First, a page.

Why your dental practice needs an operating manual

An employee manual can save your office a lot of problems

Jan 14th, 2014
Employee Handbook

Look around your practice. Your computer, printer, and X-ray machine, maybe even your adjustable desk chair, all came with operating manuals. But do you have an operating manual for your practice? If not, creating one can save you serious time and money.

Operating (or operations) manuals teach you, your employees, and future employees how to run your practice successfully. When I suggest manuals to my startup and small practice clients, I’m often greeted with skepticism. “I don’t have time to write anything,” they say. “Besides, I already know what I’m supposed to do.”

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Even if your practice runs smoothly now, writing an operations manual today can help you identify tomorrow’s challenges. After all, U.S. Census data shows that about 70% of dental offices grow to have between three to 15 employees. Although the failure rate among small dental practices is very low, it is estimated that 35% to 40% of practices are operating well below their production capacity and economic potential. An operations manual won’t solve your specific issues, but it will help you anticipate them much sooner.

An operations framework becomes especially crucial as your company expands. Hiring new employees is an exciting step for the entrepreneurial dentist, but recruiting, training, and managing your team can take up a lot of time, precious time you’d rather spend on clinical production, continuing education, or generating new ideas to grow your practice. An operations manual will make this process faster and more cost effective.

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As the economy improves and job opportunities increase, an operations manual will help you retain your top employees. When people leave a job, it’s not usually due to salary. Rather, they leave because they don’t see a future for the company or don’t feel recognized for their efforts. An operations manual addresses both of these issues. Seeing your operations strategy in black and white will give your employees confidence in your management and stability. Plus, a manual gives clear benchmarks for measuring and rewarding employee performance.

Since your manual will help you train and retain your best employees, you’ll see increased productivity and a reduced margin of error. Avoiding errors matters even more to the small practice than it does to a large organization. After all, you’re paying your employees for every moment they’re with you, whether they’re doing a good, bad, or mediocre job. Even small mistakes can lead to wasted time and lost patients, something fledgling practices can ill afford.

A written operations handbook will dramatically improve your customer satisfaction. Your customers want consistency and reliability. Let your team (and yourself) get creative with new ways to increase or maintain happy patients, but not by changing the process from day to day. Consistency creates trust, and operations manuals ensure consistency.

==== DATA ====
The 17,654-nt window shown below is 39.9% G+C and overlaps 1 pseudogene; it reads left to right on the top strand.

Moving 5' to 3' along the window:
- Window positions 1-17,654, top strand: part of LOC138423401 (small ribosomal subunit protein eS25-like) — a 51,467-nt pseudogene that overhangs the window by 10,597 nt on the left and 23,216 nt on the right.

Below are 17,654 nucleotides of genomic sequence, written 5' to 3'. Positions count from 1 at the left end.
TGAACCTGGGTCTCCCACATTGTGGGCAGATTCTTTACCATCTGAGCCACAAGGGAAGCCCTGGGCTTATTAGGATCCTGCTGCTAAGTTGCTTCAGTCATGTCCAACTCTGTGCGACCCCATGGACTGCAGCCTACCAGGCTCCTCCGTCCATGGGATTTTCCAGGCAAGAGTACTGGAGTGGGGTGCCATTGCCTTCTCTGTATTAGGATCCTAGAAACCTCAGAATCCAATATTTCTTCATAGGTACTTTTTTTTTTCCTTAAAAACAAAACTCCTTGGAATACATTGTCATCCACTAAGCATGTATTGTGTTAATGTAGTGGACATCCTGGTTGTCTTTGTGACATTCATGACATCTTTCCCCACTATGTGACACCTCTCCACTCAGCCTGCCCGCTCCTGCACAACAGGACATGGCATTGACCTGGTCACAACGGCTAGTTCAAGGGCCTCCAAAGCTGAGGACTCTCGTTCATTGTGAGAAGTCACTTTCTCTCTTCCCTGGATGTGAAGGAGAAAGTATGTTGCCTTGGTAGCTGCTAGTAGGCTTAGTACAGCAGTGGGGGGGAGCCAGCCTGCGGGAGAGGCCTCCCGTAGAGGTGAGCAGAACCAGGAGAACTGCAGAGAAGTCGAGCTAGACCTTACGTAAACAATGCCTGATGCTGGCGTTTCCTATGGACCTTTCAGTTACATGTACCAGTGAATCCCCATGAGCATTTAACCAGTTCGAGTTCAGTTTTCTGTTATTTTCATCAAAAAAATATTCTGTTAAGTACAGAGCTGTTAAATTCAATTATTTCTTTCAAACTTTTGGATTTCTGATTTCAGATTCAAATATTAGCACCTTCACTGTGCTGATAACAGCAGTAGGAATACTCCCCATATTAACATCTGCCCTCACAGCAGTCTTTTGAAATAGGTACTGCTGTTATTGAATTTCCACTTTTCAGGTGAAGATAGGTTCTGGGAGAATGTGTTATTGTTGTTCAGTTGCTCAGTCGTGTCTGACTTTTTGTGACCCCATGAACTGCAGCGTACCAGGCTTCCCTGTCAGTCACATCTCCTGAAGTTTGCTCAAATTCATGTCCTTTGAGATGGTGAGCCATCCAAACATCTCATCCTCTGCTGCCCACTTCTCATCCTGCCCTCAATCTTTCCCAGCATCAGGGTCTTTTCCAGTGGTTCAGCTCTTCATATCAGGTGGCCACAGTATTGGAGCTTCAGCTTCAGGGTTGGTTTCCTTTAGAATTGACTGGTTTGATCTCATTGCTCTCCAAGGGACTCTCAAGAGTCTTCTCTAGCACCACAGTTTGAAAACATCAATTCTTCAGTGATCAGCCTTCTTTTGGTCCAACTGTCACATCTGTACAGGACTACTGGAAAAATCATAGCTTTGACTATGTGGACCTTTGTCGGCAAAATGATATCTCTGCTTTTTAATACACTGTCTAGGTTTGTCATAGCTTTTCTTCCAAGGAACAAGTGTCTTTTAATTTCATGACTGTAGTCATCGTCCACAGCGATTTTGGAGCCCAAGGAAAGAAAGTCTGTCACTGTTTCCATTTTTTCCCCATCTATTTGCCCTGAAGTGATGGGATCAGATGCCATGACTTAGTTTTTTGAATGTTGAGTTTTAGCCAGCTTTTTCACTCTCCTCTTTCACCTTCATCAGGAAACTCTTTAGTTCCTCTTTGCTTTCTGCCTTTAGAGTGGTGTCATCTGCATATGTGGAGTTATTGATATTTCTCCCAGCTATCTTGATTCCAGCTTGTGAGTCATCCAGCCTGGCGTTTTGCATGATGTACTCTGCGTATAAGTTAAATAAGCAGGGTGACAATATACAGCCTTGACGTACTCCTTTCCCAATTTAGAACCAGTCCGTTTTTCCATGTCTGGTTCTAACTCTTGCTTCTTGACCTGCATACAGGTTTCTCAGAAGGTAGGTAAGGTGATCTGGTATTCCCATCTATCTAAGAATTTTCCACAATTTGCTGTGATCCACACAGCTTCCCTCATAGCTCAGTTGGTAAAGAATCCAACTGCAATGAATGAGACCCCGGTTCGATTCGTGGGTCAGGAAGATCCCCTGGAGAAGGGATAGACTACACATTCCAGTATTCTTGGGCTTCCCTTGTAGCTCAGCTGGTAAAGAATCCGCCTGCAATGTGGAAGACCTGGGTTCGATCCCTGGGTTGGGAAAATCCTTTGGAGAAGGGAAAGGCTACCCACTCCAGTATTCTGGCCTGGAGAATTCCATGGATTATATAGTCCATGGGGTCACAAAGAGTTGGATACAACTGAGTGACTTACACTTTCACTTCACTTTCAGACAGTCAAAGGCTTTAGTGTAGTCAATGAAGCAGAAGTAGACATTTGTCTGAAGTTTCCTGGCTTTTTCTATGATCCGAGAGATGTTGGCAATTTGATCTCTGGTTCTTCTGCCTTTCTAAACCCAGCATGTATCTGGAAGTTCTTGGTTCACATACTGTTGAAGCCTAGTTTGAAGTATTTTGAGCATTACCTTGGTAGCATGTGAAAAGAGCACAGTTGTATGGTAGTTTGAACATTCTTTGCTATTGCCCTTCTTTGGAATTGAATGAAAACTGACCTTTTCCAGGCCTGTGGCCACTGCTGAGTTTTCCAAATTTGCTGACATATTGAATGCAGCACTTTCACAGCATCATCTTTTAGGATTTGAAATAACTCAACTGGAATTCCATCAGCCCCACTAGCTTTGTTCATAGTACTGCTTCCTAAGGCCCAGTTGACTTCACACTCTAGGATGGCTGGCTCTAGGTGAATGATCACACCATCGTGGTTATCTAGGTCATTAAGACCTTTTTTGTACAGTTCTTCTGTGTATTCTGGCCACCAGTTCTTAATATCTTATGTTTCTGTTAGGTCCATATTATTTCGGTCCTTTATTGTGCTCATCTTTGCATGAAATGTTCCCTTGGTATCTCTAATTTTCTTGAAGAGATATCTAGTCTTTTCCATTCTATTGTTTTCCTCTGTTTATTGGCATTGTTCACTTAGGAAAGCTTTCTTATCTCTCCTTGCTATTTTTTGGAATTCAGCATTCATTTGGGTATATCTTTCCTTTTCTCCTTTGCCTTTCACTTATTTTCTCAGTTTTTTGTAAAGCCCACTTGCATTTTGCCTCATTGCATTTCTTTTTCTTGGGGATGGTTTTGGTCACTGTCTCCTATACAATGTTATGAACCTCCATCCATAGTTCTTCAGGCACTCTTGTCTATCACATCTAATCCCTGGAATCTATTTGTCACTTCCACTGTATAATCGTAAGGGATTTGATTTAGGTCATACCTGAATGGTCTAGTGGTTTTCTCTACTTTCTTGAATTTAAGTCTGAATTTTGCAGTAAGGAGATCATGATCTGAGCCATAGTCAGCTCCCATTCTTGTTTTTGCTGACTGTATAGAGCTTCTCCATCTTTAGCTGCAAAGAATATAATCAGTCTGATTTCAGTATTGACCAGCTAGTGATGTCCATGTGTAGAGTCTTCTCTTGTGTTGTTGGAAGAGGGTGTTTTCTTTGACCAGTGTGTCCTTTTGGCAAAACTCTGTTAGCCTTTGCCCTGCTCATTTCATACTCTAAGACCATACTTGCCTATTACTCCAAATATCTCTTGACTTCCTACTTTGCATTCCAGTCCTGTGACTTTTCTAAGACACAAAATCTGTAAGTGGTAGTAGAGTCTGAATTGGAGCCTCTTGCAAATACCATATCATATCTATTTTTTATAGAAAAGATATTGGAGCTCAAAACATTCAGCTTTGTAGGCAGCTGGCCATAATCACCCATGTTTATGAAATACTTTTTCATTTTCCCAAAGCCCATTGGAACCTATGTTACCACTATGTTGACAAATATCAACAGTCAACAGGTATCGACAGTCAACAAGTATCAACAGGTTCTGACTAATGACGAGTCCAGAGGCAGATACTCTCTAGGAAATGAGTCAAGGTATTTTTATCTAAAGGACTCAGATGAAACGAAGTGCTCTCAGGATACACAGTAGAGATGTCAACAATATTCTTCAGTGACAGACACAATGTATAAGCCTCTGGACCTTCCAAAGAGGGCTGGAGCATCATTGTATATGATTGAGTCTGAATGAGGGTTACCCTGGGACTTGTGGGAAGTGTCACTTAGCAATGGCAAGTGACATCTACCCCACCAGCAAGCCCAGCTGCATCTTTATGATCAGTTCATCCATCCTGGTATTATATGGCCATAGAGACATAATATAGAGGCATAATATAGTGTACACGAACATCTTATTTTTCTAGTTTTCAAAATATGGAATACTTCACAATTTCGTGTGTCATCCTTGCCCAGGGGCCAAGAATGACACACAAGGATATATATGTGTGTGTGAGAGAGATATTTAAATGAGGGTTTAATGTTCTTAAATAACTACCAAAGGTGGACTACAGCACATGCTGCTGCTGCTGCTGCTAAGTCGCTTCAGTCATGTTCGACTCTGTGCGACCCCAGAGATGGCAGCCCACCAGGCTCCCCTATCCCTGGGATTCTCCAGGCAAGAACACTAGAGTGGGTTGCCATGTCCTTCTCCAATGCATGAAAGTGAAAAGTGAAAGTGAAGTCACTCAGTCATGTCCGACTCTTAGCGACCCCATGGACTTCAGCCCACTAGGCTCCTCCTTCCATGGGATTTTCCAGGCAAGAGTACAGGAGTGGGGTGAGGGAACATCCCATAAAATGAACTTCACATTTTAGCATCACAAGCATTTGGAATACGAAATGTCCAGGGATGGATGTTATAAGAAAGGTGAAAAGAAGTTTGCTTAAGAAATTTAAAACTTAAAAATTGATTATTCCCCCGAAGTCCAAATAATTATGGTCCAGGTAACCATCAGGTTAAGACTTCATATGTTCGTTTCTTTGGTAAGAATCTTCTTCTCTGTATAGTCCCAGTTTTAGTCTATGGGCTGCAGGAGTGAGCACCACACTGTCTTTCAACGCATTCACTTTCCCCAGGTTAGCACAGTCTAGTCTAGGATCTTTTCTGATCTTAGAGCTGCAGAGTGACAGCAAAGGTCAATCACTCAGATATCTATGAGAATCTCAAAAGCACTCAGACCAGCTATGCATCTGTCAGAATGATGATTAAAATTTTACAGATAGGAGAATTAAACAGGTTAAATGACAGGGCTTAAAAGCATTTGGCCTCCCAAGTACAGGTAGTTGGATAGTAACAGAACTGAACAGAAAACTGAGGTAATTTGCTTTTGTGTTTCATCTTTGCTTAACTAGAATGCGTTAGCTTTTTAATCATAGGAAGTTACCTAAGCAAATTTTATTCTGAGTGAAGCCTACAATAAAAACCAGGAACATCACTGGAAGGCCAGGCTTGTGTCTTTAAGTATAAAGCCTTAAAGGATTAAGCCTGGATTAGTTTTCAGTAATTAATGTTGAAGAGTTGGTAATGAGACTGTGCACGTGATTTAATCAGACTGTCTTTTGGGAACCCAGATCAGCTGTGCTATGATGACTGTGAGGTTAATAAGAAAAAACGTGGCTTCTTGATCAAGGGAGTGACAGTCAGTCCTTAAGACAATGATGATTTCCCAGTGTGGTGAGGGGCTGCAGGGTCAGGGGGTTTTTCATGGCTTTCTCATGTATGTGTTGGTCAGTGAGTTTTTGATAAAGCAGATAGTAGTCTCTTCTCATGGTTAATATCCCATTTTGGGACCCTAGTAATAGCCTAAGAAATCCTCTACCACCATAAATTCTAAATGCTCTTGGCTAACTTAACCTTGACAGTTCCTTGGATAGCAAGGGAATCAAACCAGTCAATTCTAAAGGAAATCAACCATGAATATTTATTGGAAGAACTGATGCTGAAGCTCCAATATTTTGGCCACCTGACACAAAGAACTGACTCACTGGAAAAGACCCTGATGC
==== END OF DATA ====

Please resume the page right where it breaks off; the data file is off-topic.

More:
What should be in your operations manual? While larger organizations can have manuals as thick as the phone book, a good starter document could be less than 30 pages. Think of it as a “how-to” guide to your operations and repeated tasks. Include a business overview, office policies, emergency procedures, and contact lists for employees and vendors. Most importantly, draft a guide for each of your practice systems — marketing, case acceptance, patient management, recruitment, training, administrative, and so on. Each guide should include processes, checklists, and templates or documents necessary to complete tasks.

I know what you might be thinking, “Employees do not want to read long and boring operating manuals.” I agree, and the solution is simple — don’t make your manuals long and boring! Try these tips to make your office manuals useful and concise:

• Include pictures, pictograms, and colors. Think IKEA for your processes. (Don’t forget the nuts and bolts!)
• Require new team members to read only the most important sections.
• Segment training into “bite-size” pieces.
• Incorporate hands-on training and exercises. (For example, have team members work together on practice challenges.)
• Explain why the rules matter. Show how your operations plans support your overall vision for the company.

You don’t have to write your operations manual by yourself. In fact, it’s better not to. Make it a collaborative process with your team. You’ll get their input and give them ownership of your key decisions. A joint effort yields more cohesive results and saves everyone time.

Does a formal operations manual hinder innovation? In my experience, it’s quite the opposite. When you and your team become consumed with everyday tasks, you simply cannot generate new ideas. Manufacturers have long known the value of automation. Automation may sound like a dirty word to a small practice committed to unique, patient oriented practice, but by automating routine tasks, you’ll be free to innovate and create new opportunities for your business, while saving money and improving customer service.

Juliana Marulanda is founder and operations specialist for MarulaNY Consulting.

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